Defense Department Refuses to Turn Over Abuse Photographs; Asks to File Secret Brief Justifying Refusal

July 22, 2005 12:00 am

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NEW YORK — Today was the day the government was supposed to process and redact photographs and videos relating to the abuse and torture of prisoners held abroad. Raising new arguments on the eve of its deadline, the United States government refused to release the materials to the public. The photographs and videos were to be processed for eventual release as a result of a lawsuit filed by the American Civil Liberties Union and other organizations.

“The government is raising newfound reasons for withholding records to which the public has an undeniable right,” said Amrit Singh, a staff attorney with the ACLU. “Instead of releasing these records and holding officials accountable for detainee abuse, the government now seeks to shield itself from public scrutiny by filing these reasons in secret.”

In a letter filed at the eleventh hour, the Department of Defense claims that photographs and videos of abuse that the court had previously ordered redacted for future release “could result in harm to individuals” for reasons that will be set forth in a memorandum and three declarations that the government will file under seal with the U.S. District Court of the Southern District of New York.

Under the government’s proposal, the documents explaining the government’s reasons for withholding the images of abuse will not be available to the public except in redacted form, and the photographs and videos may never be made public.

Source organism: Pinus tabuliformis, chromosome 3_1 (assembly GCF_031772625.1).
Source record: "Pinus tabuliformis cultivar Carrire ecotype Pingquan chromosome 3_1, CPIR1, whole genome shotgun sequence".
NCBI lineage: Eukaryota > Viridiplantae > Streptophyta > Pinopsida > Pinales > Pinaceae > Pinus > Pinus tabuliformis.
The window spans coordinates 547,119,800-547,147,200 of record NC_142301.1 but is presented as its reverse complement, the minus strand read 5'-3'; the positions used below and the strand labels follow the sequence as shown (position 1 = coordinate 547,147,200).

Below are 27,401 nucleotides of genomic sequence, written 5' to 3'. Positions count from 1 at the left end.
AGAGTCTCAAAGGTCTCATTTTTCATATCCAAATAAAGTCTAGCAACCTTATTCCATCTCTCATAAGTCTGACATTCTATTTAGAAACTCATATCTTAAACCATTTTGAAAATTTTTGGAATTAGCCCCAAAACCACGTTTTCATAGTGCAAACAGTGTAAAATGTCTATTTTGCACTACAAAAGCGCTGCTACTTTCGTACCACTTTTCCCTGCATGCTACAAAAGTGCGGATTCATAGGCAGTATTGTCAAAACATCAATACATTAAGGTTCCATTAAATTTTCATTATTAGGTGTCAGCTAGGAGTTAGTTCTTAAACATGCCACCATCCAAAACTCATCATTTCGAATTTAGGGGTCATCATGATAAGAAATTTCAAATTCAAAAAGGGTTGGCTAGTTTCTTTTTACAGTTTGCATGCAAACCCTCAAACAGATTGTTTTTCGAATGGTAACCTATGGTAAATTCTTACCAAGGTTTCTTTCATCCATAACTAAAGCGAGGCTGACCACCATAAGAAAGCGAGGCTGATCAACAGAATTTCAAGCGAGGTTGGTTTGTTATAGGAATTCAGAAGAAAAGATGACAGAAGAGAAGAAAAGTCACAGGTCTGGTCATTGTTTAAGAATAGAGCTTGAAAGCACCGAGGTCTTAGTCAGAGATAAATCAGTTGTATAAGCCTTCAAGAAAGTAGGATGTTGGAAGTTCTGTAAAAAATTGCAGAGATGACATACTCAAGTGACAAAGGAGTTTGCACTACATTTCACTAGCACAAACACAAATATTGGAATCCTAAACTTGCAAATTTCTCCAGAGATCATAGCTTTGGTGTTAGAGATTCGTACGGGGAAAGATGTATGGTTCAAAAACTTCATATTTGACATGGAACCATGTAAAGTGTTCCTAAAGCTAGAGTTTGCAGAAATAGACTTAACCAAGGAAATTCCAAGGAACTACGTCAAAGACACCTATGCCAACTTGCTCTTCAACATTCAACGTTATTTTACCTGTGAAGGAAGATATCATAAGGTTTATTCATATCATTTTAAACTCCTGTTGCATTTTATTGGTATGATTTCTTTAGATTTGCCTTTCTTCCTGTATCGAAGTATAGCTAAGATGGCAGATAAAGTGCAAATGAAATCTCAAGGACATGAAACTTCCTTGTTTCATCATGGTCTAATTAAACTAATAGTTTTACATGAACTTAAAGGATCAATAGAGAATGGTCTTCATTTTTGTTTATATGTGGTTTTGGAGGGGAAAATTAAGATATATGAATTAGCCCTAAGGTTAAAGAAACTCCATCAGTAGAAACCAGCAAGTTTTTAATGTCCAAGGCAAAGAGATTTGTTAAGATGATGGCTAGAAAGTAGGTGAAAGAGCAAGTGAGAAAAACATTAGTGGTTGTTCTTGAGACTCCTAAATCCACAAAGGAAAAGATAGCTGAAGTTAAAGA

The ACLU has expressed skepticism at what appears to be yet another attempt by the government to deny the public critical information about the abuse and torture of prisoners.

The photographs and videos in question were redacted by the Defense Department in response to a June 1, 2005 court order relating to a lawsuit filed under the Freedom of Information Act filed by the ACLU, the Center for Constitutional Rights, Physicians for Human Rights, Veterans for Common Sense and Veterans for Peace. The New York Civil Liberties Union is co-counsel in the case.

To date, more than 60,000 pages of government documents have been released in response to the ACLU’s Freedom of Information Act lawsuit. The ACLU has been posting these documents online at www.aclu.org/torturefoia.

The FOIA lawsuit is being handled by Lawrence Lustberg and Megan Lewis of the New Jersey-based law firm Gibbons, Del Deo, Dolan, Griffinger & Vecchione, P.C. Other attorneys in the case are Singh, Jameel Jaffer, and Judy Rabinovitz of the ACLU; Arthur N. Eisenberg and Beth Haroules of the NYCLU; and Barbara Olshansky of the Center for Constitutional Rights.

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